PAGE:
Your email is not valid
Recipient's email is not valid
Submit Close

Your email has been sent.

Click here to send another


My Favorite Things

How I learned to love Tisha B’av

Print Email
Tisha B’Av 2009.(Jonathan Nackstrand/AFP/Getty Images)

I’ve never known much about the religious meaning of Tisha B’Av, which falls today—I’ve never fasted for it, and until Tablet Magazine published its FAQ about the holiday this week, didn’t know that not only the destruction of both Temples but an entire litany of disasters are said to have befallen the Jews on this day. But I remembered this morning that, in a macabre inside joke with myself, it says in my staff bio that Tisha B’Av is my favorite fast day. I want to explain why.

I was an extremely phobic young child—bees, fire, elevators, lawnmowers, forklifts. My most incapacitating fears, though, and the ones that took the longest to get over, involved dozens of books, videos, and songs, ones that, according to the logic of a symbolic universe I can no longer really explain, included elements of horror. So, for example, Volume 8 in the Sesame Street Library, with its two-page spread on Old King Cole and its introduction to the letter Q, may seem innocuous to the average reader, but its tale of Hansel and Gretel absolutely terrified me.

That’s not actually the weird part—as Bruno Bettelheim could tell you, the whole point of fairy tales is to help children process their fears in abstract terms—but my particular mechanism for dealing with such situations was to a) hide the offending book in some distant corner of the house and b) from that safe distance, reclaim any symbols associated with it as my “favorite things.” So in this case, 8 (as in Volume) became my favorite number (it still is); purple (as in the color of the Count, who appears on the book’s cover) became my favorite color; and so on. I’m sure there’s a proper name for this coping strategy somewhere in the psychoanalytic literature, and I would love to know what it is.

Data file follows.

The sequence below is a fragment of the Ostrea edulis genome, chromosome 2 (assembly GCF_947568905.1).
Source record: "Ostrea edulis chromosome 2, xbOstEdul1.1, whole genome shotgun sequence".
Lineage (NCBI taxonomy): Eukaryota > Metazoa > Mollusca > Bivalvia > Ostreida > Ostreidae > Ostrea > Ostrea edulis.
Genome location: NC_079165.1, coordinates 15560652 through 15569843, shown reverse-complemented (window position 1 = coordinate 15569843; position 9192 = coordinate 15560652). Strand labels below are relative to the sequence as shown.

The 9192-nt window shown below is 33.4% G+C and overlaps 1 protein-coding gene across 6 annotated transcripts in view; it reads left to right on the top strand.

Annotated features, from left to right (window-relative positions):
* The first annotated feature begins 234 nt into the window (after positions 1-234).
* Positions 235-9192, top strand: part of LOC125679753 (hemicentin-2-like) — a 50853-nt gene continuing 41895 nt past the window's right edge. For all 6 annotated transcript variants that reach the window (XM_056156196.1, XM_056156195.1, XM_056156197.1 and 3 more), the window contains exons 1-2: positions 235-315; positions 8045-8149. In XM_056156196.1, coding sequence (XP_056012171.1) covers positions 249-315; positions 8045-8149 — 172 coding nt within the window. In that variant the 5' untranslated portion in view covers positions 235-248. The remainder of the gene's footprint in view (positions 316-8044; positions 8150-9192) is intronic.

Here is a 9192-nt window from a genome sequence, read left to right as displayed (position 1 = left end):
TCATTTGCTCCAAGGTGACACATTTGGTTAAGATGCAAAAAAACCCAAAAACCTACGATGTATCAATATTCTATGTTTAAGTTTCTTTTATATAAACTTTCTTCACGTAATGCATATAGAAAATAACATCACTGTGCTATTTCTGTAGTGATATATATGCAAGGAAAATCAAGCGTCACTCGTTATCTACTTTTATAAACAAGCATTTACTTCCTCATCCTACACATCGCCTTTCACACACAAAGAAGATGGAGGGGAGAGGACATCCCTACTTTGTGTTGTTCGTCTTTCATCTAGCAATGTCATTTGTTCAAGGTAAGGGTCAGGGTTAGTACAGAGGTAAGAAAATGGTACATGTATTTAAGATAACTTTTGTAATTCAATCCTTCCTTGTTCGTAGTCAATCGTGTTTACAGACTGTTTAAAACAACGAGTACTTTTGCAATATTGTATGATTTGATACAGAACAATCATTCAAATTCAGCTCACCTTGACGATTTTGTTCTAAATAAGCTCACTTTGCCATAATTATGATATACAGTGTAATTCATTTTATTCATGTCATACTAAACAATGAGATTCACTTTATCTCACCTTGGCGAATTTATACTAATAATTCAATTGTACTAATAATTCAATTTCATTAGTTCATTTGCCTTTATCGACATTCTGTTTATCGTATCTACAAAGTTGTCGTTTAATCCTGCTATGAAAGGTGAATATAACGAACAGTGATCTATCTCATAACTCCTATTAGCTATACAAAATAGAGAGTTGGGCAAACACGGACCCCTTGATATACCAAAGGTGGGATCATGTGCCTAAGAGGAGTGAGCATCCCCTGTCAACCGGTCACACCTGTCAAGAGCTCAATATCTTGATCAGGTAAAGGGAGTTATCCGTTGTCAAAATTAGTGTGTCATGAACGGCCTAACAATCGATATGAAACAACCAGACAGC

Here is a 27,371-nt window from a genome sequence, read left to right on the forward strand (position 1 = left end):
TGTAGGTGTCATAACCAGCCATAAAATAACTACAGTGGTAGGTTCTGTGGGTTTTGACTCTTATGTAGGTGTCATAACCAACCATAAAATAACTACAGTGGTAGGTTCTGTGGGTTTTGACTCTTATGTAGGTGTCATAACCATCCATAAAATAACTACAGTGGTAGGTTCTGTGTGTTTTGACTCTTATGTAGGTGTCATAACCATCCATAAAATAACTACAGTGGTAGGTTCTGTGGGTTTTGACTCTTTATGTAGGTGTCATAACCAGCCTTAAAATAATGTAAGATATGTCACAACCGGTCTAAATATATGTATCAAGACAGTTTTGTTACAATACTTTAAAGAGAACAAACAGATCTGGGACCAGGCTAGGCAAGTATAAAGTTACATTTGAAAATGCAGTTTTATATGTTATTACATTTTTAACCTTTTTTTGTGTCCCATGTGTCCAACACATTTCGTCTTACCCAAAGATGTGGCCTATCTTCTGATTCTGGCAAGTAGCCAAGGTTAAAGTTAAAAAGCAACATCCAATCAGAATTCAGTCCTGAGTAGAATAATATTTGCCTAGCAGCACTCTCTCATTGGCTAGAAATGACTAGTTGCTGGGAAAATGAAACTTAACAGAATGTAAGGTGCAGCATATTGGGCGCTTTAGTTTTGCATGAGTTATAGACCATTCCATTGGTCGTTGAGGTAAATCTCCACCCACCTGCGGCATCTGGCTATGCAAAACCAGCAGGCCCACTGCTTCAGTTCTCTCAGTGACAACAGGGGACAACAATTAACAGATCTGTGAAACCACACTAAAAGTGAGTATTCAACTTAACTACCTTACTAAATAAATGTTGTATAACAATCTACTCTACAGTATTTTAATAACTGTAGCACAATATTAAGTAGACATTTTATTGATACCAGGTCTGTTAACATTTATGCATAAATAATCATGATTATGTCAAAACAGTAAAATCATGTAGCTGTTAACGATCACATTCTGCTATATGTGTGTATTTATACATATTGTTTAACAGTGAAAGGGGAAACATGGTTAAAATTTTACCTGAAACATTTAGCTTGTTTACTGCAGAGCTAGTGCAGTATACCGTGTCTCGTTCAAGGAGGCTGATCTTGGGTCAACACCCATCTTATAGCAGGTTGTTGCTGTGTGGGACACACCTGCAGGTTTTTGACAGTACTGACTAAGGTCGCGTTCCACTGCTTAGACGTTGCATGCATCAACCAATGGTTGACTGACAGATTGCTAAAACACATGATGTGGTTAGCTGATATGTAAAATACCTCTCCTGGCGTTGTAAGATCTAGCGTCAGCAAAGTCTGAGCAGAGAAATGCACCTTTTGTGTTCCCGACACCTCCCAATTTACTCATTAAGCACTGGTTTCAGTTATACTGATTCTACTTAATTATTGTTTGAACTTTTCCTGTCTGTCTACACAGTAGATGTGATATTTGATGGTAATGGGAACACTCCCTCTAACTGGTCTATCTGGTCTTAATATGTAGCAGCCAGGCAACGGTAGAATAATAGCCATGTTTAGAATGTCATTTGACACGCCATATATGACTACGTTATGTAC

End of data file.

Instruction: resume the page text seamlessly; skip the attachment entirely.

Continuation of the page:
One item in my pantheon of fear was an illustrated guide to the Jewish holidays. I’ve long forgotten the name of the book and nearly everything else about it, but the scary part still sticks in my mind: A full-page abstract image, in the section on Tisha B’Av, of gray smokestacks against a dark orange sky. I must have been about five when I came upon this picture, but while I was too young to make the explicit connection with the Holocaust, I knew a Shoah when I saw one. The book was hidden. And, as my puzzled kindergarten teacher eventually found out, Tisha B’Av became my “favorite holiday.” My mom still calls me every year to remind me.

That Tisha B’Av illustration is still one of the first things I picture when I picture the Holocaust, which in itself later became—well, I don’t want to call it my “favorite genocide,” but it was a historical event I assiduously avoided and just as assiduously obsessed over. In retrospect, it’s almost like my entire psychological mechanism was designed specifically for that purpose. It makes me wonder if the proper psychoanalytic term isn’t, simply, Judaism.

Print Email

Howdy intelligent points.. now why didn’t i consider these? Off topic barely, is that this web page sample merely from an unusual installation or else do you utilize a personalized template. I exploit a webpage i searching for to improve and effectively the visuals is probably going one of the key things to finish on my list.

In reading the lives of great men, I found that the first victory they won was over themselvesÖ self-discipline with all of them came first.

Aldous Huxley~ The secret of genius is to carry the spirit of the child into old age which means never losing your enthusiasm.


Your comment may be no longer than 2,000 characters, approximately 400 words. HTML tags are not permitted, nor are more than two URLs per comment. We reserve the right to delete inappropriate comments.

Thank You!

Thank you for subscribing to the Tablet Magazine Daily Digest.
Please tell us about you.

My Favorite Things

How I learned to love Tisha B’av

More on Tablet:

How To Make Middle Eastern Stuffed Vegetables

By Joan Nathan — Video: Filled with warm rice and unexpected spices, they’re perfect for a cool autumn night—as a side dish or vegetarian entree